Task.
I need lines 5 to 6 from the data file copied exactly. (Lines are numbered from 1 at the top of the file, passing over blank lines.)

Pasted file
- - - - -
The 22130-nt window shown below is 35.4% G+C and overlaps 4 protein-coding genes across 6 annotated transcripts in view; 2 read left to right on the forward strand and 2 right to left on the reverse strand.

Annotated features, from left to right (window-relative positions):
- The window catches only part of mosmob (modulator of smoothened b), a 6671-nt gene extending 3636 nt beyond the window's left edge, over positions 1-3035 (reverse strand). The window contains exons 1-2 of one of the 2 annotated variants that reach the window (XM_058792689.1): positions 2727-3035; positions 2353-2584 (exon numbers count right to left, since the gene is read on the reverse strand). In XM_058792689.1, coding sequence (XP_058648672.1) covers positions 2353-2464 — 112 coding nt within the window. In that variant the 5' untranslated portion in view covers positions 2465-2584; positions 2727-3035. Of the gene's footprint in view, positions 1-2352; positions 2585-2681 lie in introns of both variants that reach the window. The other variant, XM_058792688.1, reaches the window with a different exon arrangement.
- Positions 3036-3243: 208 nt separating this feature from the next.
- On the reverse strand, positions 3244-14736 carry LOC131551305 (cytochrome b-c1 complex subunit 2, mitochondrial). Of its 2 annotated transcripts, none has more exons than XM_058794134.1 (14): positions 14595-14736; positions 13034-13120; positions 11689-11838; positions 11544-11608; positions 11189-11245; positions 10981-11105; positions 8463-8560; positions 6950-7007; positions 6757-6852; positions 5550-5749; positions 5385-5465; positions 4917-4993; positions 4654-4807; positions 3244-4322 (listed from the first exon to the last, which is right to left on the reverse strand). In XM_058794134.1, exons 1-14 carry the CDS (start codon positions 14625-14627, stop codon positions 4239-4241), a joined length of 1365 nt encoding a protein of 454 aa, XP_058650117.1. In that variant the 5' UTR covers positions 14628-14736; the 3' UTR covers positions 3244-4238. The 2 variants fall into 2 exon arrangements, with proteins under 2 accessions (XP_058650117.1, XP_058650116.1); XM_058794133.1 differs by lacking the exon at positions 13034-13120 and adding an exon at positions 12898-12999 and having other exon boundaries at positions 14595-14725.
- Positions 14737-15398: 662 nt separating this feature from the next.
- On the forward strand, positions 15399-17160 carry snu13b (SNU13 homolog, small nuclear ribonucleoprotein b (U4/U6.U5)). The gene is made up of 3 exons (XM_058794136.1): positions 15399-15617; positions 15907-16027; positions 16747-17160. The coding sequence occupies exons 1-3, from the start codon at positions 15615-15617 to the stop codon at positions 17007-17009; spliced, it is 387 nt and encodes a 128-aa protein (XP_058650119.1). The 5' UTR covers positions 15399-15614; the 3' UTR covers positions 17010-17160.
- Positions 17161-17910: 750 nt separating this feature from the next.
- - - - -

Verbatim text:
- On the reverse strand, positions 3244-14736 carry LOC131551305 (cytochrome b-c1 complex subunit 2, mitochondrial). Of its 2 annotated transcripts, none has more exons than XM_058794134.1 (14): positions 14595-14736; positions 13034-13120; positions 11689-11838; positions 11544-11608; positions 11189-11245; positions 10981-11105; positions 8463-8560; positions 6950-7007; positions 6757-6852; positions 5550-5749; positions 5385-5465; positions 4917-4993; positions 4654-4807; positions 3244-4322 (listed from the first exon to the last, which is right to left on the reverse strand). In XM_058794134.1, exons 1-14 carry the CDS (start codon positions 14625-14627, stop codon positions 4239-4241), a joined length of 1365 nt encoding a protein of 454 aa, XP_058650117.1. In that variant the 5' UTR covers positions 14628-14736; the 3' UTR covers positions 3244-4238. The 2 variants fall into 2 exon arrangements, with proteins under 2 accessions (XP_058650117.1, XP_058650116.1); XM_058794133.1 differs by lacking the exon at positions 13034-13120 and adding an exon at positions 12898-12999 and having other exon boundaries at positions 14595-14725.
- Positions 14737-15398: 662 nt separating this feature from the next.